The oldest city in Canada, Québec City was originally known as New France, a settlement established by cartographer and explorer, Samuel de Champlain in 1608 — long before the British showed up, throwing their weight around like they owned the place.
Of course, the British eventually won possession of Québec City, and New France, and got their way. Soon, the French places were occupied by the British, who established their own places, and although the British ruled over Québec for quite some time, French Québec eventually regained control of the city. Sure, it got ugly for a little while, but tempers cooled down, tourism increased, and the Québec of today is a very different place.
Today, Québec City is vibrant and brimming with culture. Cobbled streets and outdoor patios entice visitors to sit and enjoy a café au lait or chocolat chaud, inviting them to immerse themselves in the city’s history, European charm, and delicious food.
There is so much to experience on your first trip to the city, that we decided to create this Beginners Guide to Québec City to help make your first trip fabulous.
Neighbourhoods to Explore
Your first time in Québec City can be a little overwhelming; what should you see and do? Is it just an old city with old museums, or is there more? Visiting the old city is a must for everyone, this is the essence of Québec, but once you have explored the old city, it is time to branch out and explore other neighbourhoods.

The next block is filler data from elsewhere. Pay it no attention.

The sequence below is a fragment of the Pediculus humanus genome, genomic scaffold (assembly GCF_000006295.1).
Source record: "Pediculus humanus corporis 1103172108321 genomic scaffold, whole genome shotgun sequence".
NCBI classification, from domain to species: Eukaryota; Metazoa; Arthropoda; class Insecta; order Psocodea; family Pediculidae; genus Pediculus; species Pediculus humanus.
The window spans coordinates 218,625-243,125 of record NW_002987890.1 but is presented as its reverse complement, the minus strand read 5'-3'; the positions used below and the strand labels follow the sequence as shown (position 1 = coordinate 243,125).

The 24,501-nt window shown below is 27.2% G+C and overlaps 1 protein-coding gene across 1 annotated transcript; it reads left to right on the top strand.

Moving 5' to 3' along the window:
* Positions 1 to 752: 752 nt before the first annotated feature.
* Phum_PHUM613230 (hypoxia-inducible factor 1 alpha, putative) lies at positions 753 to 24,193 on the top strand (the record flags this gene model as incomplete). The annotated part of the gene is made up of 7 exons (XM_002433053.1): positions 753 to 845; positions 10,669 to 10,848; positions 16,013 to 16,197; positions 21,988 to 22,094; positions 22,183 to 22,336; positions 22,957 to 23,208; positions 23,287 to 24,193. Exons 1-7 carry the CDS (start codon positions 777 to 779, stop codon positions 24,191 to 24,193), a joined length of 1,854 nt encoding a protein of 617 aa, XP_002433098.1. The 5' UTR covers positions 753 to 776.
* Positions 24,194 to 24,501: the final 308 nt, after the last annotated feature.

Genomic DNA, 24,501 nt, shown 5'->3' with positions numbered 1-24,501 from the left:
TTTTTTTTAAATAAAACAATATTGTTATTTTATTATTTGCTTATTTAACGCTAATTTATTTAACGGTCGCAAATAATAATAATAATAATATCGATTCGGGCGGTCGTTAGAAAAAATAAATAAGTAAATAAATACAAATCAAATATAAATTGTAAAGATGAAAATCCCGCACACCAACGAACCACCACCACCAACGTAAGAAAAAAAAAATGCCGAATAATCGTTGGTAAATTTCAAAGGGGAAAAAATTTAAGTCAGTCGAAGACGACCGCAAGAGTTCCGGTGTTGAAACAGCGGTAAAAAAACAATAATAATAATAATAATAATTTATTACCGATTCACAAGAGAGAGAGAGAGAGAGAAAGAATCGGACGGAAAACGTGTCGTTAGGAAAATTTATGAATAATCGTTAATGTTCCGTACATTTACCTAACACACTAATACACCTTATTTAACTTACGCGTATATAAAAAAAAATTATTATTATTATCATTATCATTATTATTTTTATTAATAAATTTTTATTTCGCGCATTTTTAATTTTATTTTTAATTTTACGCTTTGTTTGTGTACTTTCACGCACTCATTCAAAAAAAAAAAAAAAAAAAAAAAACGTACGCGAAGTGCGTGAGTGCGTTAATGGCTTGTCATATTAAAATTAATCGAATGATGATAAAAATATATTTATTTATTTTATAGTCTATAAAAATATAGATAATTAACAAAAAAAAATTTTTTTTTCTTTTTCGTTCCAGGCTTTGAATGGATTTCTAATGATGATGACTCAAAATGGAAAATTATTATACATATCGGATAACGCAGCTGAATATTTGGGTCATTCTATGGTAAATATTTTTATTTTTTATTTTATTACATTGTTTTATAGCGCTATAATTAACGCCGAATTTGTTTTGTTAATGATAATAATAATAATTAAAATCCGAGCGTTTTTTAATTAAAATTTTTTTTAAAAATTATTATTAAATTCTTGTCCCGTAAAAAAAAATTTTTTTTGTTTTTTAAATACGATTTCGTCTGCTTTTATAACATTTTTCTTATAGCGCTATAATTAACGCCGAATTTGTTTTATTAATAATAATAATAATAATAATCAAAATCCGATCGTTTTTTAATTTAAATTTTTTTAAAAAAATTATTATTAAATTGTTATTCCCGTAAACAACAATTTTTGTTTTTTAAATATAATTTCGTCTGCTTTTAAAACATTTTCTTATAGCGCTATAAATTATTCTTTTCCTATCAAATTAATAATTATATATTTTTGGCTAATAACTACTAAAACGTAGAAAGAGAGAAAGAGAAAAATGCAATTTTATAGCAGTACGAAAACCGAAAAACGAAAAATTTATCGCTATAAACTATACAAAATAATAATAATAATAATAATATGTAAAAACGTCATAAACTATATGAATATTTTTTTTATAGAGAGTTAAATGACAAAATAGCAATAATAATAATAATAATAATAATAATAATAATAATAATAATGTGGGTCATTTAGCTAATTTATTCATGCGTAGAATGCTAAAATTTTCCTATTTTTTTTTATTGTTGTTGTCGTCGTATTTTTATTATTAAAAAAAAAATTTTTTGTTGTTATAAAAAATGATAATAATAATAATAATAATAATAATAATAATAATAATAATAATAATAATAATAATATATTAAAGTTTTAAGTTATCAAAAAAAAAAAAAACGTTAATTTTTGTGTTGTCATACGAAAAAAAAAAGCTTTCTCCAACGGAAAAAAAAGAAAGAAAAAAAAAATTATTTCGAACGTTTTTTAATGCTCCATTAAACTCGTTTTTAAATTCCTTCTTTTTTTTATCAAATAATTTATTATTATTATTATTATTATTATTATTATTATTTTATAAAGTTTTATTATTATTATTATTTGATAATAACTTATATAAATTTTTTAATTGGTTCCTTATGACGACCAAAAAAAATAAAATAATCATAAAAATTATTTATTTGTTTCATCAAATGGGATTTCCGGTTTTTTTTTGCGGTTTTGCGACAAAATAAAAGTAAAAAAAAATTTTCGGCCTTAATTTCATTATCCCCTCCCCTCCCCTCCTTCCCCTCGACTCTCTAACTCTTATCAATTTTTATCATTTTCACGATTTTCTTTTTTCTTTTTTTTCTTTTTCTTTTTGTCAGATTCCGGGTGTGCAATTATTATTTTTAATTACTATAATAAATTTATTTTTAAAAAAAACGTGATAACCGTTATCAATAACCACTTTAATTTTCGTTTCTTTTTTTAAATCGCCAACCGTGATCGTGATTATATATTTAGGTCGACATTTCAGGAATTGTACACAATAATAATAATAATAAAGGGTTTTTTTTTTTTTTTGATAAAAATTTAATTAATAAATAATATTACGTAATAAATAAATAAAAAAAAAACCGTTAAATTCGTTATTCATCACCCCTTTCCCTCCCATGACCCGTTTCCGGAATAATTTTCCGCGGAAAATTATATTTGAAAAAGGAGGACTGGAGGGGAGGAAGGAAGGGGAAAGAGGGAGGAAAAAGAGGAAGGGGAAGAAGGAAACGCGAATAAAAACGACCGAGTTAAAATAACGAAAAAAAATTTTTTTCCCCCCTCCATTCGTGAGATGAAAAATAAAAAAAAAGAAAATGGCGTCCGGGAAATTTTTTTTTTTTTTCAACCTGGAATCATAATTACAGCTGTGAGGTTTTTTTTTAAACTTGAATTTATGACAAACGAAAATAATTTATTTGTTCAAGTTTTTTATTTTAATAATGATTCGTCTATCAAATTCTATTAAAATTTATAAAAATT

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A neighbourhood that is more popular with locals than visitors, Saint-Roch is a 20 min walk from Vieux-Québec, and a great neighbourhood for foodies, craft beer lovers, and those seeking live music. Head over to La Korrigane for a local brew, then go to Le Cercle for live music — the nightclub is on the main floor and the underground music scene in the basement. Good times to be had!
A beginner’s guide to Québec City would not be complete without suggestions on which activities you MUST do while you’re in the city. These are our top picks for beginners. If you want to consider more activities, check out our Things to Do page!
Observatoire de la Capitale
Rent a Bike
Visit La Citadelle
Marché du Vieux-Port
French or English?
Is Québec French or English? Québec City is about 90% French, but as a popular tourist destination (more with Americans and the French than with Canadians), there are enough people in the old city who speak English that you can get by. Here are a couple tips to make things easier:
- Never assume someone speaks English, the locals don’t like that. In fact, I know some anglophones who live in the city that pretend to be francophone when approached by a tourist who assumes they speak English. Don’t be a jerk.
- In neighbourhoods like Saint-Roch and Limoilou English-speakers can be found, but these neighbourhoods are mostly French. Say Bonjour, make an effort. The locals will figure things out very quickly and if they speak English, most will answer in English.
- I always start with “Je parle un peu français”, which means I speak a little French. This helps break the ice in a friendly manner. If a local speaks a little English, they’ll tell you. If not, then you’re both resorting to charades or using your google translate app.
The food scene in Québec City is filled with micro-restaurants run by passionate chefs, gourmet bistros, and sinfully delicious comfort food spots that are a heart-attack waiting to happen. You may go to Québec City to experience the history and the ambience, but you’ll end up gaining ten pounds while you’re there. It is inevitable.
Where to sleep
A guide to Québec City would not be complete without a couple suggestions on where to sleep. Thankfully there are plenty of places to rest your head in the city.